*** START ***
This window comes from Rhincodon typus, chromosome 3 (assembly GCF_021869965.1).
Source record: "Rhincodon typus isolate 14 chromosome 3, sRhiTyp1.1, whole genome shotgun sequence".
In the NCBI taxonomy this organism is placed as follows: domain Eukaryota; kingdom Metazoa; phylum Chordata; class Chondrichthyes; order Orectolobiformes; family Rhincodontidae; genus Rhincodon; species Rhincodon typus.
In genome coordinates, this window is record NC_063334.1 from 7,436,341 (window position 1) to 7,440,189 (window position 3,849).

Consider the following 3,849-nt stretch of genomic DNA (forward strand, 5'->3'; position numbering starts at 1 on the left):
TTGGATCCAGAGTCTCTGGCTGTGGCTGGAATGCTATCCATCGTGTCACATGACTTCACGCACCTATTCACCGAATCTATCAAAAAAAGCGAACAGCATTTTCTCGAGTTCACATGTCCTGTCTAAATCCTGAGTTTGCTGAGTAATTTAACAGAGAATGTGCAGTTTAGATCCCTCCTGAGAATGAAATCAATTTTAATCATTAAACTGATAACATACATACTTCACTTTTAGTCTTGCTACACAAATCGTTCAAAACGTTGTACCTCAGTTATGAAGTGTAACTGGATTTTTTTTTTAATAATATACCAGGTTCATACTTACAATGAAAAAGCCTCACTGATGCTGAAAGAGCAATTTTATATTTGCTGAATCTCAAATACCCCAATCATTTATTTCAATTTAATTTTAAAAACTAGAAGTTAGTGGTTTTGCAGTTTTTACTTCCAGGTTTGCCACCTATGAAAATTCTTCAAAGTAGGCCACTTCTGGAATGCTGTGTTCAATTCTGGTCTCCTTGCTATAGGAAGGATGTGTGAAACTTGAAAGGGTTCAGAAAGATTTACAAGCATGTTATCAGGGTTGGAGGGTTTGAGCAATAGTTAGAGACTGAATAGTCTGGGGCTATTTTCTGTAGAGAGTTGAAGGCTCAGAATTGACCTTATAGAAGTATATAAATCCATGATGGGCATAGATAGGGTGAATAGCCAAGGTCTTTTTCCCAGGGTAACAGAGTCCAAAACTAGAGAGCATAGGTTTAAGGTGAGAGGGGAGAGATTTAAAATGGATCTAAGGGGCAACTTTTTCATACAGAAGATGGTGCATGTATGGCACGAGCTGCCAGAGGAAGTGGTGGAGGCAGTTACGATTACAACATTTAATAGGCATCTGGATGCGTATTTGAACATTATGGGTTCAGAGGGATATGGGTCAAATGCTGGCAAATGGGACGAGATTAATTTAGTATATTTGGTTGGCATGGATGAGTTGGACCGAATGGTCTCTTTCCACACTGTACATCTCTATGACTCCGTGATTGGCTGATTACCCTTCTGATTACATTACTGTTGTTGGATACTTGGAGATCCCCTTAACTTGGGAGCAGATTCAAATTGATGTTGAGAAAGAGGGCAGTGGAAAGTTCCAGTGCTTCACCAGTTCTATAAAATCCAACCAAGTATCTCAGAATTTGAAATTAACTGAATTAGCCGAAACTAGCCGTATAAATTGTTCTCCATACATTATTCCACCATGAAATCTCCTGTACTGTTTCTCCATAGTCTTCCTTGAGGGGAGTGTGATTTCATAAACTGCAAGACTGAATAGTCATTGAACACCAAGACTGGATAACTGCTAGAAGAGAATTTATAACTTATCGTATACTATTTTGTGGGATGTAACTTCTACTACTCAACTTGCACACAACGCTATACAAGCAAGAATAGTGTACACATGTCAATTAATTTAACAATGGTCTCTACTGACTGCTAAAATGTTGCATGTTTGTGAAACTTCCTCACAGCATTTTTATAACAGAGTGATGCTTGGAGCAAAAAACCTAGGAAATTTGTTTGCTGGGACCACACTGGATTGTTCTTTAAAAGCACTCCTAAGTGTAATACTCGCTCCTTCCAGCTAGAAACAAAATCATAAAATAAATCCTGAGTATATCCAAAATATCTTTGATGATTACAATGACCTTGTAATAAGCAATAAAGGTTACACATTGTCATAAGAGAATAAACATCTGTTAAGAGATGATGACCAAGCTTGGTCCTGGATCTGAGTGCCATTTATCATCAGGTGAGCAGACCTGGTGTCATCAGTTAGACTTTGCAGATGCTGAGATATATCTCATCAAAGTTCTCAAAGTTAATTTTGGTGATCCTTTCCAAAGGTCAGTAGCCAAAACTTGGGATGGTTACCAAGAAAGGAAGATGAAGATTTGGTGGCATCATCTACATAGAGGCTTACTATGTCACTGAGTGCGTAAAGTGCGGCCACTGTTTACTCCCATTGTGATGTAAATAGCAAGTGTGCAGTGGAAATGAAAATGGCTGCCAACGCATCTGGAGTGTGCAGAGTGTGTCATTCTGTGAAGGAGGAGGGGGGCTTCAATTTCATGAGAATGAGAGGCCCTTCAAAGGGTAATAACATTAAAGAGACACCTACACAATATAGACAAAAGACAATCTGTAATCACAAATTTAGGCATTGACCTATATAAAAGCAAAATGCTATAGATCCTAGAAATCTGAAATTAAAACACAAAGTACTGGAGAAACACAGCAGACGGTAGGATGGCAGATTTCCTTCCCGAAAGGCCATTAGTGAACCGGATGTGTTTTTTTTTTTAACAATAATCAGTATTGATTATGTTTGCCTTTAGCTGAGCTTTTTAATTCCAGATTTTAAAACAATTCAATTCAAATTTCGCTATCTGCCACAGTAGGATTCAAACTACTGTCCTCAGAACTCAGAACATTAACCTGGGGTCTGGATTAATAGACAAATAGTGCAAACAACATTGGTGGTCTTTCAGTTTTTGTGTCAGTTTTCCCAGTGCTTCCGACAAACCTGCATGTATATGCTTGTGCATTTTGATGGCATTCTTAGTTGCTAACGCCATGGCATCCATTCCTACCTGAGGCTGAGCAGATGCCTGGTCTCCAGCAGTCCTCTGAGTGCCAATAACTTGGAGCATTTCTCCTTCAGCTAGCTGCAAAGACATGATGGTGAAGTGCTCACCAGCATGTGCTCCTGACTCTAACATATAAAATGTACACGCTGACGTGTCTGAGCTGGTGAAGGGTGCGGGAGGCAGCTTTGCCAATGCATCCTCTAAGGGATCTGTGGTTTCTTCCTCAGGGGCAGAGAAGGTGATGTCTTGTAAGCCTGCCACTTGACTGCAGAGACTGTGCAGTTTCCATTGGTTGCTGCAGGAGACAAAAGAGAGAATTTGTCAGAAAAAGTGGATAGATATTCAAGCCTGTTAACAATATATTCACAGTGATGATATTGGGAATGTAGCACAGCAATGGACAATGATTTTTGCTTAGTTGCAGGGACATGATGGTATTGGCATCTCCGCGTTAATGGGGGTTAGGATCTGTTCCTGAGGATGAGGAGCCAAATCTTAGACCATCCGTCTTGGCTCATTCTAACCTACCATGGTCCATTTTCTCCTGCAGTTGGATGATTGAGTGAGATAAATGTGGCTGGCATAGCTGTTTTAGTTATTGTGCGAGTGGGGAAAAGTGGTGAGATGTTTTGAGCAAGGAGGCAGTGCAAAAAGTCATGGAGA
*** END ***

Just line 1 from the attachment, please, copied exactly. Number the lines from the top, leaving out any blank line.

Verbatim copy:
This window comes from Rhincodon typus, chromosome 3 (assembly GCF_021869965.1).